BERLIN (AFP-EJP)--- Jewish leaders in Germany have warned that German society and democracy were under threat from extremists.
A recent expert study should prompt the government to act against anti-democratic ideas, the secretary general of the Central Council of Jews in Germany, Stephan Kramer, told the Rheinpfalz am Sonntag weekly.
He also welcomed the opening Friday in Berlin of an exhibition that explores the personality cult surrounding Adolf Hitler that helped the Nazis win and hold power.
According to Kramer, the exhibition at the German Historical Museum comes at the right time.
He pointed to a recent debate over a book claiming German society was being made "dumber" by Muslim immigrants as evidence of how, even now "the lower middle class can be seduced and its fears pandered to."
"The exhibition is going in the right direction, it is dealing seriously with the issue and I don't think there is a danger of any form of glorification," Kramer told the German press agency DPA.
He cautioned that there were similarities between the pre-Hitler political climate and the current debate over integration in Germany.
"You can certainly recognize parallels between the debate taking place today and what happened before Hitler came to power," Kramer said, adding that in both cases insecurities pushed the middle classes toward populist right-wing ideologies.
Germany is home to more than 14 million people with foreign roots.
On Saturday, German Chancellor Angela Merkel said Germany’s attempts to create a multi-cultural society in which people from various cultural backgrounds live together peacefully have failed.
"Multikulti", the concept that "we are now living side by side and are happy about it," does not work, Merkel told a meeting of younger members of her conservative Christian Democratic Union (CDU) party at Potsdam near Berlin.
"This approach has failed, totally," she said.
Merkel spoke a week after talks with Turkish Prime Minister Recep Tayyip Erdogan in which they pledged to do more to improve the often poor integration record of Germany's 2.5-million-strong Turkish community.
Horst Seehofer, the leader of the CDU's Bavarian sister party, CSU, told the same party meeting Friday that the two Union parties were "committed to a dominant German culture and opposed to a multicultural one.
"'Multikulti' is dead," he said.
While warning against "immigration that weighs down on our social system", Merkel said that Germany needed specialists from overseas to keep the pace of its economic development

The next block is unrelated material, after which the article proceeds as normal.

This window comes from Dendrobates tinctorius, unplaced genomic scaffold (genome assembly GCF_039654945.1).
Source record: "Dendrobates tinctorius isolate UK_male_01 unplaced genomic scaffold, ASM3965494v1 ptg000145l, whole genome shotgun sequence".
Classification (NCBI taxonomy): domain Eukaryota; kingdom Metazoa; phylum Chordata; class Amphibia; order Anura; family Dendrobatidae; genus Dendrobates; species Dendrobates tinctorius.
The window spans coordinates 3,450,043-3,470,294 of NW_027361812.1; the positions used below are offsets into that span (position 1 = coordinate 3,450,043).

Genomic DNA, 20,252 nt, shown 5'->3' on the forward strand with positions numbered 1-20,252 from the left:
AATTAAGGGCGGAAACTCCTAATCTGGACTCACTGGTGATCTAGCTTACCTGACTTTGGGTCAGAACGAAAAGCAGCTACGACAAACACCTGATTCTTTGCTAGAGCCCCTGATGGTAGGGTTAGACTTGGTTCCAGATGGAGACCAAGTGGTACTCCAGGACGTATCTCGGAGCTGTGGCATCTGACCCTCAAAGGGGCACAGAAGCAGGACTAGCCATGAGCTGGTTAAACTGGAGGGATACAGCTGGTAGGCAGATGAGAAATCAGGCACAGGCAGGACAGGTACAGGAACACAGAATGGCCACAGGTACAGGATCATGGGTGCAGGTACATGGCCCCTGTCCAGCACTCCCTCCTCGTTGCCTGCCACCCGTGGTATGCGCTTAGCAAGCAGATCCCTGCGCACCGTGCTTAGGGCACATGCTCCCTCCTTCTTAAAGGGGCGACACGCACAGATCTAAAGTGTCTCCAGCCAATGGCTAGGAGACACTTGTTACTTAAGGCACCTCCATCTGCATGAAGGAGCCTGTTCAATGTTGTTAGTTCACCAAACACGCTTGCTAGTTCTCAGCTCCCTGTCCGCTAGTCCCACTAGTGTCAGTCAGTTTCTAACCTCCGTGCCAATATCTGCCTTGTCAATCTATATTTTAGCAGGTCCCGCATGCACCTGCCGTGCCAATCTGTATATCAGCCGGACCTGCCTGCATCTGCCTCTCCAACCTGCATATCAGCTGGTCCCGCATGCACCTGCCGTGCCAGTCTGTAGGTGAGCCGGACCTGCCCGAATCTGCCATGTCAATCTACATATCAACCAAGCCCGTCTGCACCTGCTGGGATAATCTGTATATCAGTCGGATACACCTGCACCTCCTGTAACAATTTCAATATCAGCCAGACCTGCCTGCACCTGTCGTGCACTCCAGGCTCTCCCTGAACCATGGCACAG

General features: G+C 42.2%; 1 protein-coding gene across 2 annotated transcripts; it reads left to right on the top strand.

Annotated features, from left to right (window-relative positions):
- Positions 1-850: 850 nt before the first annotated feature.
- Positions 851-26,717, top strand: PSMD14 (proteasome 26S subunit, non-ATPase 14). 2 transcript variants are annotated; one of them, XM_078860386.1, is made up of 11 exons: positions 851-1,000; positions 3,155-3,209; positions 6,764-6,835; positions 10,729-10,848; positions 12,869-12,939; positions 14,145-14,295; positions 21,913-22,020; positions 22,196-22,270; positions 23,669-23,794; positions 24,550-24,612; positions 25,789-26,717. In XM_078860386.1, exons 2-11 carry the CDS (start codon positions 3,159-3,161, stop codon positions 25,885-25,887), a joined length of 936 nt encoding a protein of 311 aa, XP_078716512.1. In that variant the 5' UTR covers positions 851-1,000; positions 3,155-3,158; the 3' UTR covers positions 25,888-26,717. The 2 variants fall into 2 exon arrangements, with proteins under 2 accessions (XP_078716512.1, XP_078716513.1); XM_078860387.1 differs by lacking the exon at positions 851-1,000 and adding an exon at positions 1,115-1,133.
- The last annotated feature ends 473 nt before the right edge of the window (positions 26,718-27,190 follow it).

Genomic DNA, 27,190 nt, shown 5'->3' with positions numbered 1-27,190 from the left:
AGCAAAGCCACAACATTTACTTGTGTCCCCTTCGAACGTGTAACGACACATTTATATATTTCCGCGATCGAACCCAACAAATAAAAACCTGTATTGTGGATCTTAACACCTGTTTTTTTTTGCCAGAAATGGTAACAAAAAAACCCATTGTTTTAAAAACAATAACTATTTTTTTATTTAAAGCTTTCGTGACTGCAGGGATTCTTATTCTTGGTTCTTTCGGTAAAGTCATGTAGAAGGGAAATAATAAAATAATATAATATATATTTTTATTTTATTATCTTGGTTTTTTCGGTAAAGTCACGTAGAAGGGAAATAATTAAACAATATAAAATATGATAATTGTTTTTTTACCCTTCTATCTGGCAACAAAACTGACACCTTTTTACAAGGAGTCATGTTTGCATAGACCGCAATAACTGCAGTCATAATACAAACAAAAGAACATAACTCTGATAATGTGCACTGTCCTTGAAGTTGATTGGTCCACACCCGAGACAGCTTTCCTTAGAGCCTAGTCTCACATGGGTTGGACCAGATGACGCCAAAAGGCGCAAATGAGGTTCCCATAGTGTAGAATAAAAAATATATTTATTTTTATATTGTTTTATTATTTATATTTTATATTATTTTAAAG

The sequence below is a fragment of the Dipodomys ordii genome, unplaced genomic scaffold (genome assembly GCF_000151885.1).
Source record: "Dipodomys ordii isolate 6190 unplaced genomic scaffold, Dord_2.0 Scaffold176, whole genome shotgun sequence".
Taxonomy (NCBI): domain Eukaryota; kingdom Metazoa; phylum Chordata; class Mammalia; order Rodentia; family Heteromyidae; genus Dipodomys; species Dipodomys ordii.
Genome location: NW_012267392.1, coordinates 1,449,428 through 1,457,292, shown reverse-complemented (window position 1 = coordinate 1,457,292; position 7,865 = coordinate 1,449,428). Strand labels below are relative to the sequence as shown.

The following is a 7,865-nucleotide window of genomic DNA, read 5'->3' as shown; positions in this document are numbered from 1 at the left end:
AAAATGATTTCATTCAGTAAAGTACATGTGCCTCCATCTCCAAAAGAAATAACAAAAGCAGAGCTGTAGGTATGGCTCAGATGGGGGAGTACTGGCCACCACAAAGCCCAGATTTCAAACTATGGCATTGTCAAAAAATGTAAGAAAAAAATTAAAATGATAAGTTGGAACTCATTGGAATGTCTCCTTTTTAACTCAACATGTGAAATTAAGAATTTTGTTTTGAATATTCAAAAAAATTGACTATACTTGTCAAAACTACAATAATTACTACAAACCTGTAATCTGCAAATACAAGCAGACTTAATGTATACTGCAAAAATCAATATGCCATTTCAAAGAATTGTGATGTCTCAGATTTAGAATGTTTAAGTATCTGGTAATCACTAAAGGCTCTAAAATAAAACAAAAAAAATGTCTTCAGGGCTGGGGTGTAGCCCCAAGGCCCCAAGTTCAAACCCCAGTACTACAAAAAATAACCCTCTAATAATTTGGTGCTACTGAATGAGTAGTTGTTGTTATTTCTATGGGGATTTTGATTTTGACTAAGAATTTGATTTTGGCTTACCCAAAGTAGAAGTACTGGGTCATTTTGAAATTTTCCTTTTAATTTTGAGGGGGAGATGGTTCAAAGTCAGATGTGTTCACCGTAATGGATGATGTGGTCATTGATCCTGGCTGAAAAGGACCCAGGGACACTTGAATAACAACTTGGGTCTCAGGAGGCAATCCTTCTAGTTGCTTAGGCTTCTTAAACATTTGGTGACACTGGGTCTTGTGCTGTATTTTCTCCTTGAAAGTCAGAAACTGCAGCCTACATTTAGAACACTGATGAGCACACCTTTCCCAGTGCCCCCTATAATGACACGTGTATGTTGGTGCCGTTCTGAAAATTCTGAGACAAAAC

According to the head of the German chamber of commerce and industry, Hans Heinrich Driftmann, Germany is in urgent need of about 400,000 engineers andqualified workers.
"The lack is causing a loss of growth of about one percent," he said in an interview.
A recent study by the Friedrich Ebert Foundation found that one in three Germans thinks there are too many foreigners in the country.
The study showed that more than one third (34.3 percent) of those surveyed believed Germany's 14 million immigrants or people with foreign origins came to the country for the social benefits.
Around the same number (35.6 percent) think Germany is being "over-run by foreigners" and more than one in 10 called for a "Fuehrer" to run the country "with a strong hand".
Thirty-two percent of people said they agreed with the statement: "Foreigners should be sent home when jobs are scarce."
Extreme-right attitudes are found not only at the extremes of German society, but "to a worrying degree at the centre of society," the report noted.
More than half (58.4 percent) of the 2,411 people polled thought the around four million Muslims in Germany should have their religious practices "significantly curbed."
The integration of Muslims has been a hot button issue since August when a member of Germany's central bank sparked outrage by saying the country was being made "more stupid" by poorly educated and unproductive Muslim migrants with headscarves.
The banker, Thilo Sarrazin, has since resigned but his book on the subject -- "Germany Does Itself In" -- has flown off the shelves, and polls showed considerable sympathy for some of his views.
Stephan Kramer also criticized CSU leader Seehofer for ideas which he said were "not only petty but outright irresponsible" and slammed the current immigration debate as "hysterical".